I recently read an article in Inc. magazine entitled “After the Squeeze.” It was a compelling review of what we in the credit union industry already know – big banks are still not willing to lend to small businesses. The article’s author, Burt Helm, provides several examples of how small business owners cannot get access to much needed capital despite having built relationships with their banks over several years (in some cases, decades.) Stories of banks cancelling small business’ credit lines are common. Businesses that show profits are being denied for loans because they operate in industries that the banks have deemed “speculative” or “risky.” And if you haven’t been in business for at least 5 years, well, forget about it.
Which takes us to MBL reform – something that our industry deserves and has needed for quite some time. CUNA is leading this charge with help from state leagues, associations, and individual credit unions throughout the country. Credit unions want to help small business owners get the cash they need to help their businesses grow. Strong commerce leads to a stronger economy – that’s simple monetary theory. For the past several years, I can’t tell you how any times I’ve heard something along the lines of “small businesses are the engines of economic growth.” If that is true, then why can’t credit unions help them in more meaningful (and economically stimulating) ways? And why won’t more of our elected officials get on board to help credit unions do it?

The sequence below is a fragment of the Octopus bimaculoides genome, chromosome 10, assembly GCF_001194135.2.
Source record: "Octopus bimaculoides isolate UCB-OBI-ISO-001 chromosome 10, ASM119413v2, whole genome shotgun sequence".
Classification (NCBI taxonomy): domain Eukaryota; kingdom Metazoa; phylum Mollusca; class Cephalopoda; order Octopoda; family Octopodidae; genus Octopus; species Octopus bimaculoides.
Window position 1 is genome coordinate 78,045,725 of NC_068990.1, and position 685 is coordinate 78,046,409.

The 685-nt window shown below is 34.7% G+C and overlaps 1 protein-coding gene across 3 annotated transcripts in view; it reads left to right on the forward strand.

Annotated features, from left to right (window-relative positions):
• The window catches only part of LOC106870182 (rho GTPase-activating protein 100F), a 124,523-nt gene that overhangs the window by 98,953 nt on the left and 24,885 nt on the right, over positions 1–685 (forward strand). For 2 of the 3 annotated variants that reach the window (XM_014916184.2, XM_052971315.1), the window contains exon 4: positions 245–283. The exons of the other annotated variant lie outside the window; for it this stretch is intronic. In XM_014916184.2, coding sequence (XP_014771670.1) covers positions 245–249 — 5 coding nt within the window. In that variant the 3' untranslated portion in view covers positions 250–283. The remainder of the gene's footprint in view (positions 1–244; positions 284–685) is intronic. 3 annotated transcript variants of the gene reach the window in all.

No one is suggesting that credit unions approve risky loans or become lax in their lending standards. If the MBL cap is lifted, credit unions will continue to be prudent and thorough in their loan decisioning – they will just have more flexibility and a greater ability to help more businesses grow.
While I was impressed with most aspects of Helm’s article, I was a bit disappointed that credit unions were not mentioned once. I am sure that there are reasons for this omission but perhaps the biggest one is that Helm already knows that credit unions are limited as to the number of business loans they can give.
There is a big push for MBL reform before the current Congress adjourns. Let’s hope that we can finally get it done!